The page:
April 27, 2020

A Path Forward

Identifying Least- Conflict Solar PV Development in California’s San Joaquin Valley

The San Joaquin Valley (“Valley”) is positioned to play a pivotal supporting role as California works to achieve its ambitious goal to meet half of the state’s electricity demand by 2030 from renewable sources. The Valley is also home to some of the richest, most productive farmland in the world while containing some of our most imperiled plants, animals, and natural habitats - many of which are endemic to the Valley (see images below for a couple of endemic Valley species). Large-scale renewable energy development can lead to conflict between stakeholder groups (including agricultural and conservation groups) who fear the loss of land and the detrimental effects on the species, agricultural, and ranching communities dependent on that land. Stakeholder conflict can delay the urgent need to identify areas for clean energy development.

To address this conflict, Conservation Biology Institute partnered with Berkeley Law’s Center for Law, Energy and the Environment (CLEE) and Terrell Watt Associates to develop a process to find “least-conflict” lands in the eight-county California San Joaquin Valley region for solar PV development. The process brought together leaders from the agricultural, conservation, solar PV development, and tribal communities to answer the question: “From your perspective, where are the least-conflict lands for solar PV development in the valley?” Key agencies were also involved.

 The San Joaquin Kit Fox is an endemic Valley species.

Using CBI’s online mapping platform (San Joaquin Valley Gateway: https://sjvp.databasin.org/) and modeling software, stakeholder working groups assembled important datasets and developed maps of relative value from their perspectives. Outputs were then combined to identify lands with high-value for solar development potential but least conflict for other land uses.

Out of the 9.5 million acres in the study area, the groups identified 470,000 acres (~5%) of non-controversial land for solar PV development. At a generic calculation of 1 megawatt of solar PV production from 5 acres of panels, the lands identified could provide 94,000 megawatts of renewable power – greater than all combined current in-state generation capacity and enough to power as many as 23 million homes in California — just from the San Joaquin Valley.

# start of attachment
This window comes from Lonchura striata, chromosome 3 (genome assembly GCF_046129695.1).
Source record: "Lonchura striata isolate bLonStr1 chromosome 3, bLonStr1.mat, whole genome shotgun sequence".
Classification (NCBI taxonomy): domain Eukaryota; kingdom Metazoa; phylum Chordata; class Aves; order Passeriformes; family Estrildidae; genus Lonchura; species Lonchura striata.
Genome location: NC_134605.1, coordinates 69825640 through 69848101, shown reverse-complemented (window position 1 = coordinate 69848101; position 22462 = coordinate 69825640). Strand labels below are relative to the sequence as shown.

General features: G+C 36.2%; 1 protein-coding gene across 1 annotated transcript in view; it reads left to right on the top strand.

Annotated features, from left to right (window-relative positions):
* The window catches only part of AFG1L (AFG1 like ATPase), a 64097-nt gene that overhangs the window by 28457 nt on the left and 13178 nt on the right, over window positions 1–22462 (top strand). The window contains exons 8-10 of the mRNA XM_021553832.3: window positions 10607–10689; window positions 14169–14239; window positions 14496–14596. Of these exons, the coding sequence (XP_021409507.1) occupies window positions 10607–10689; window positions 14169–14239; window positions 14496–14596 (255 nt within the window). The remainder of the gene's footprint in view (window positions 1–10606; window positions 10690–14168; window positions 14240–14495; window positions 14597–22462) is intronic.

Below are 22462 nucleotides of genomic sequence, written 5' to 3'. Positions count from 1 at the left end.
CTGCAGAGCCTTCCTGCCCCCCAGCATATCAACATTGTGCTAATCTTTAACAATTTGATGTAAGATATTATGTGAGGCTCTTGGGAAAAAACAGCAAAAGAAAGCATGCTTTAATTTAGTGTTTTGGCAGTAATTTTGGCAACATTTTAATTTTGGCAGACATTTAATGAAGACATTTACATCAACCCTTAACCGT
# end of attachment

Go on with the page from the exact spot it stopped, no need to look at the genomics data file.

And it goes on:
Out of the 9.5 million acres in the study area, the groups identified 470,000 acres (~5%) of non-controversial land for solar PV development - enough to power as many as 23 million homes in California

 

To be sure, not all of this land may be practical or feasible for solar PV development for various reasons. The exercise has accelerated the state’s renewable energy development goals while reducing negative environmental and social impacts. And all this progress was made from a stakeholder-led process that was completed in just nine months. Now that this process has been tested in the Valley, it can be replicated for other areas to address land- use conflicts. Given the urgency of climate change and the scale of the need for clean technology deployment, time is of the essence.

The results of this process are published in the report “A Path Forward: Identifying Least-Conflict Solar PV Development in California’s San Joaquin Valley” co-authored by Dustin Pearce (CBI), James Strittholt (CBI), Terry Watt (Terrell Watt Associates), and Ethan N. Elkind (CLEE).

 

“We set out to show that multiple and disparate parties could identify least-conflict areas for siting of solar projects in the San Joaquin Valley in a matter of months rather than years, for a reasonable cost, and that the maps could help streamline siting of projects. This approach works. It is now incumbent upon us to take advantage of it.” 

~Ken Alex, Senior Advisor to Governor Jerry Brown and Director of the Governor’s Office of Planning and Research

A female blunt-nosed leopard lizard with reproductive colors showing. Blunt-nosed leopard lizards are also an endemic and extremely endangered Valley species.

A female blunt-nosed leopard lizard in full mating coloration. Blunt-nosed leopard lizards are also an endemic and extremely endangered (at the State and Federal levels) Valley species.

Project

San Joaquin Valley Planning

The San Joaquin Valley Data Basin Gateway was created to support a multi-stakeholder effort to identify least conflict lands for utility scale solar development in the San Joaquin Valley in Central California.

Read more

About the author:
Gwynne Corrigan, M.S.
Director of Communications
Gwynne is the Director of Communications with CBI, and is also involved with a variety of projects doing outreach, communications, research and writing. Her educational background is in ecology and biology with a particular interest in endangered species.
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